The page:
***If you or someone you know is in an abusive relationship, contact the National Hotline for Domestic Abuse. At this link, you can access a private chat with someone who can help you 24/7. If you fear that someone is monitoring your computer or device, call the hotline 24/7 at: 1−800−799−7233. For a clear understanding of what defines an abusive relationship, click here.***

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Ahhhh, it finally happened. You and your spouse sat down to eat and… dead silence. In fact, this has happened a lot lately: while lying in bed, riding in the car, sitting on the couch, deciding what to do for fun. You realize that the two of you have absolutely nothing in common to talk about. If you aren’t talking about the kids, work, responsibilities, or bills—there’s nothing.

Many emotions creep in—Fear. Sadness. Concern. Bewilderment. What happened to us? We used to talk non-stop for hours. We had endless fun and romantic dates. And now it feels awkward and forced. And it feels “in your face” during the COVID-19 pandemic.

Yes, I remember those feelings. My wife and I have had that moment where we sat in the bed, both wide awake, and couldn’t think of anything to talk about. We’ve had the arguments about us never wanting to do the same thing for a date or for fun. We’ve experienced the tension with not being able to connect intimately. And we know the awkwardness of not being able to talk about what’s going on at work. 

So, what do you do? These 9 things can help you really connect.

1. Accept that it’s NORMAL.

You’re not the first couple to experience this, nor the last. Marriages go through stages. The Gottman Institute, a relationship research institute says that “a person’s inner world changes as they pass through the seasons of life.” Each of you may be growing, changing, and evolving. That’s not a bad thing. It’s a good thing. It’s likely that you’re becoming better versions of yourself which is good for both you and the marriage. There are times when it is difficult to connect with your spouse because your way of connecting is becoming different.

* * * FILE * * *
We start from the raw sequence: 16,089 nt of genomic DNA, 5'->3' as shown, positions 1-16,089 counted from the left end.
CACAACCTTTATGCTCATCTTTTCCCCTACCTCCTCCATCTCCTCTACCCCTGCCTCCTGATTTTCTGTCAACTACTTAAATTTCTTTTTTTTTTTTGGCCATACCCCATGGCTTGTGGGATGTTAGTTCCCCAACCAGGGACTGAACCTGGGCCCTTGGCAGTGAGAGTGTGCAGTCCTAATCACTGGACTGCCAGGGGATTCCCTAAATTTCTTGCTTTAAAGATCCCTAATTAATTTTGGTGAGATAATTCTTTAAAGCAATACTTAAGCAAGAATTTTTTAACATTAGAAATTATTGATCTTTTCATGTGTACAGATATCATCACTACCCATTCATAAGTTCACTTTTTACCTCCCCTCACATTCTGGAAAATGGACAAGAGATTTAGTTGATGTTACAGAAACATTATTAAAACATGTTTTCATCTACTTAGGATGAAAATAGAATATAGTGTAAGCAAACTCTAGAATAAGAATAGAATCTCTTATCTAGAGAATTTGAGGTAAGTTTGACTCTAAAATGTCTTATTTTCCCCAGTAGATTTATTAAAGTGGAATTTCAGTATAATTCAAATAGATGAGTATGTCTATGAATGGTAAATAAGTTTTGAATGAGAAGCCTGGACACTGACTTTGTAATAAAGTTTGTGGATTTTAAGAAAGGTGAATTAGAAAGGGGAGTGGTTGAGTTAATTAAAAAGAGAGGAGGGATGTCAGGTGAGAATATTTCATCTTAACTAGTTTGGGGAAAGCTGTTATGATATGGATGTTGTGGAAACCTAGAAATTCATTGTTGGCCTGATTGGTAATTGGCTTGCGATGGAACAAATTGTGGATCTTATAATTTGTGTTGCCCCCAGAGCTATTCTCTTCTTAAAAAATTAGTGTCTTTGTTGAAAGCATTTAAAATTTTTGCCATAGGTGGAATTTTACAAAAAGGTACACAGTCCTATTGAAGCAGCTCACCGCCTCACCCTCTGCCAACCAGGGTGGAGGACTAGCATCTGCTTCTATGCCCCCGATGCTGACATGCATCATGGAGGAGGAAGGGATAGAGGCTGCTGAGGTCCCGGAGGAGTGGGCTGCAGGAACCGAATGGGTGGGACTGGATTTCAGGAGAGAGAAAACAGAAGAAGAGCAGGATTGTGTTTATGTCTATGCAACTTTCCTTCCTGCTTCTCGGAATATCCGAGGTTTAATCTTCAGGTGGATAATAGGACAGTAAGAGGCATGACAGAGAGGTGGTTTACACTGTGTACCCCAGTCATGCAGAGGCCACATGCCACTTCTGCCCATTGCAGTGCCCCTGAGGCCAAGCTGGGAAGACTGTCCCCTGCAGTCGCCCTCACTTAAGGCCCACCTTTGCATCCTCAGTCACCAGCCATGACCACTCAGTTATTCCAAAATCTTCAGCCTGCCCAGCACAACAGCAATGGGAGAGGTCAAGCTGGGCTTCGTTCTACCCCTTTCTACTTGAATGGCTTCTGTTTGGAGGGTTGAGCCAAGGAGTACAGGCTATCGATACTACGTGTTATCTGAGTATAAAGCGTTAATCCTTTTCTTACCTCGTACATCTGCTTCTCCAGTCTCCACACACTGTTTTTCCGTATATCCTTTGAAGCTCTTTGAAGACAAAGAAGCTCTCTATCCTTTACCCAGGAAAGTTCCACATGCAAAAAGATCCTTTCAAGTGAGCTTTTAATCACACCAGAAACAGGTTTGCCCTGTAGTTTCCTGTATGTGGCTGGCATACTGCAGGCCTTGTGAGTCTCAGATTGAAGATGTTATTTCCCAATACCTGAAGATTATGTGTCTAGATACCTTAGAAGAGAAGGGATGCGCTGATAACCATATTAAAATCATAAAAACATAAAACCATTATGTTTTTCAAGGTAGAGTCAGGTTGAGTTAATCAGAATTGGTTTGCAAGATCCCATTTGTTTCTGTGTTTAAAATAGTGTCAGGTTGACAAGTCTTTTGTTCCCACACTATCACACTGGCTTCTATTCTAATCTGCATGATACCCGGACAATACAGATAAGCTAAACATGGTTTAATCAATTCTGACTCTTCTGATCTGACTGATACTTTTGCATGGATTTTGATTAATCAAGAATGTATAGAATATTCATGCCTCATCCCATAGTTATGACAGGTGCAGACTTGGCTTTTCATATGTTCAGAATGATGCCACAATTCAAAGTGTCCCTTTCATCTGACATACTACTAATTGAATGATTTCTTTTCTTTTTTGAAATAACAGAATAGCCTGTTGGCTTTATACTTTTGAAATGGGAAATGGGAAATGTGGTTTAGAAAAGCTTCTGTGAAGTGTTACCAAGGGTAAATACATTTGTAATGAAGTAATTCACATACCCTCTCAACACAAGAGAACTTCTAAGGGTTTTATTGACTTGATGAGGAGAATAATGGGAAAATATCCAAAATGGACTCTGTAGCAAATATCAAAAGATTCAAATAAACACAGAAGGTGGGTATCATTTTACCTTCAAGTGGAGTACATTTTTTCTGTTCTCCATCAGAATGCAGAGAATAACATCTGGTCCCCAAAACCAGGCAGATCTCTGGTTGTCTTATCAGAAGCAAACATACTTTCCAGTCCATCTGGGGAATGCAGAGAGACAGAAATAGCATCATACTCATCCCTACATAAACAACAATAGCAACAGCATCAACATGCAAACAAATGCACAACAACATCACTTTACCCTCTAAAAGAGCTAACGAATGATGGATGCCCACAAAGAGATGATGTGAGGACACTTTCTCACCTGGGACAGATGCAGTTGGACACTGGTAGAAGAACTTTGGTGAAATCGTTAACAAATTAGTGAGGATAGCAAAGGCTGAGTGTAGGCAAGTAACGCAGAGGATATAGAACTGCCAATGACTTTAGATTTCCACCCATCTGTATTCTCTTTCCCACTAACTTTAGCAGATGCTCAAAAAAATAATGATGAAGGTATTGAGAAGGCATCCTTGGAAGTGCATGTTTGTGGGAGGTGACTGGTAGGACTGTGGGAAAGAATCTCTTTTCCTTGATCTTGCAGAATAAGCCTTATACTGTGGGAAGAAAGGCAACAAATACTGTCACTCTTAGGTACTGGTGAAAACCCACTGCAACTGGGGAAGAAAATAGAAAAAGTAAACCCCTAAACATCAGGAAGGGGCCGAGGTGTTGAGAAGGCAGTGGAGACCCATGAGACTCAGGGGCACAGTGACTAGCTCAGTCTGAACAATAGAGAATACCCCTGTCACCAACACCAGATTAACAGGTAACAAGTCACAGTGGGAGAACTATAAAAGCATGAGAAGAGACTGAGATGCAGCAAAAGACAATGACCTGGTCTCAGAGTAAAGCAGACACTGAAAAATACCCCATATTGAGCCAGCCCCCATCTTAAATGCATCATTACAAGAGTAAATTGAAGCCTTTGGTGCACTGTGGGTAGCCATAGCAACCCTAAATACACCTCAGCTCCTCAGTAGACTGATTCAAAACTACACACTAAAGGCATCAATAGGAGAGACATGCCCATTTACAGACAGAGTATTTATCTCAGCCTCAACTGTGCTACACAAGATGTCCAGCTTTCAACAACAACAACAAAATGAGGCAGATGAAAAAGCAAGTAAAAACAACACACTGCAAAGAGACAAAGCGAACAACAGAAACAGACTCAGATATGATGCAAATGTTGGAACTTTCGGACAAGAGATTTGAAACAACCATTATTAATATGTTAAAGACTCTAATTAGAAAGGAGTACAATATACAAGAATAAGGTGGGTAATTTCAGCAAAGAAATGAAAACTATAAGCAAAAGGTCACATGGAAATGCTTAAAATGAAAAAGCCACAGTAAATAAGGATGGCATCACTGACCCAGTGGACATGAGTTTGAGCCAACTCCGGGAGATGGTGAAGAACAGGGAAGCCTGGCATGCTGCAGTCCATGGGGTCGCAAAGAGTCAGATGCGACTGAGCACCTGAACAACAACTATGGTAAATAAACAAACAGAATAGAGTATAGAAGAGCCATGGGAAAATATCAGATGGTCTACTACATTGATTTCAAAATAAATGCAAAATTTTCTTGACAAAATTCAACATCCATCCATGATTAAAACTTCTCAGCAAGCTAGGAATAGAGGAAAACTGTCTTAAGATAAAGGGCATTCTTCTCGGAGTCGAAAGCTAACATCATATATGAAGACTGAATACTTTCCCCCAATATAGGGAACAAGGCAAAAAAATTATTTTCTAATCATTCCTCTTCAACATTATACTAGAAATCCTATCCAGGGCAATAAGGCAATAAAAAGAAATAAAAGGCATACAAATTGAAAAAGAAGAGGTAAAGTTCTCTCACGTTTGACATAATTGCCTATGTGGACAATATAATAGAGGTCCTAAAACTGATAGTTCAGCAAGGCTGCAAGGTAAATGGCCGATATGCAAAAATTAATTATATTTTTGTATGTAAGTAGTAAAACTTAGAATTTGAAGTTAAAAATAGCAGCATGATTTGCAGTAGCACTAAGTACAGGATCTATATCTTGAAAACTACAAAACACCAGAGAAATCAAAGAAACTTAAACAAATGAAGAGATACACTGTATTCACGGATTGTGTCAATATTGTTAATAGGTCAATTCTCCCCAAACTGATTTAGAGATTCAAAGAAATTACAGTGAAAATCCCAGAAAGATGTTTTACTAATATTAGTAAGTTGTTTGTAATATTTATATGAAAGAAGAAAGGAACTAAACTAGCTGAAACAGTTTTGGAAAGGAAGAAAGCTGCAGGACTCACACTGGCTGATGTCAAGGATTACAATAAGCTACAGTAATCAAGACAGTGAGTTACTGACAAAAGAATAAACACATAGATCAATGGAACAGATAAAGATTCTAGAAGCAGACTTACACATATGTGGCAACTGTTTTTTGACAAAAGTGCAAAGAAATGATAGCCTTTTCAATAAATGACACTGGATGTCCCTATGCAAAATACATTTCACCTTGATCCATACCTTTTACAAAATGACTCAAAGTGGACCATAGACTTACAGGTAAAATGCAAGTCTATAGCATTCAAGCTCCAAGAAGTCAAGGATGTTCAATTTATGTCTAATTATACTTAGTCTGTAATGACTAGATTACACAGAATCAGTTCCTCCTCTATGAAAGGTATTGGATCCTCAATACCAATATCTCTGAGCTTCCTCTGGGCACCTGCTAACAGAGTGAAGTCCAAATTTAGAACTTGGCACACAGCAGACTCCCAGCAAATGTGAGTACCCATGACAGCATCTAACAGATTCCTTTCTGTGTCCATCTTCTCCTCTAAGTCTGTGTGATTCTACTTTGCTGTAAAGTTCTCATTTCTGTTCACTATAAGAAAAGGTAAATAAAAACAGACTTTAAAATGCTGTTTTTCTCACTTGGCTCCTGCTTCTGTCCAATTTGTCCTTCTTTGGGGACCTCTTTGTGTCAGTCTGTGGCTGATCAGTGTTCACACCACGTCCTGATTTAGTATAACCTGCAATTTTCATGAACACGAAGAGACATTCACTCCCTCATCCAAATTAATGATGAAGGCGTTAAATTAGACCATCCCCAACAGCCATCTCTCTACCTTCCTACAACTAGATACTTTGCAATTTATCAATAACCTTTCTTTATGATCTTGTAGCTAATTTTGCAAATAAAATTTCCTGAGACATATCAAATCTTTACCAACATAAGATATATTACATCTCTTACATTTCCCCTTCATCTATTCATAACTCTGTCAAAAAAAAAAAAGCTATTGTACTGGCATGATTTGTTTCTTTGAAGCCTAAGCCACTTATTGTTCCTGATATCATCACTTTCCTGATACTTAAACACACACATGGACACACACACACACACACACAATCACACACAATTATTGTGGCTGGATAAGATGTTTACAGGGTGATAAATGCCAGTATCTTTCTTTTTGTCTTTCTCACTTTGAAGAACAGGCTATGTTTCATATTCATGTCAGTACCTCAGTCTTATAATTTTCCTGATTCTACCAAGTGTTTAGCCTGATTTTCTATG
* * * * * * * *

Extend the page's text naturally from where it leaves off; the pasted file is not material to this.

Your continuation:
2. Be aware of letting the world creep in to your marriage

  • Is all your brain energy focused on work?
  • Are you totally focused on your children and that’s all you talk or think about?
  • Are you consumed with social media? Work, kids, and social media are, in and of themselves, not distractions. However, we can place a higher priority on each to the detriment of our marriage.
  • Are you taking the allotted vacation time from work?
  • Do you care more about your success at work than your marriage?
  • Are you overscheduling your children so that there’s no couple time?
  • Do you find yourself sharing all of your thoughts and getting absorbed in the information and conversation on social media? When your brain is focused elsewhere it can feel like you don’t have anything in common with your spouse.

It may be time to evaluate where your time and mental energy is going. If you are communicating, who are you communicating with and what are you communicating about? Be willing to make the necessary changes to ensure that your relationship is priority. Regular date nights may be in order.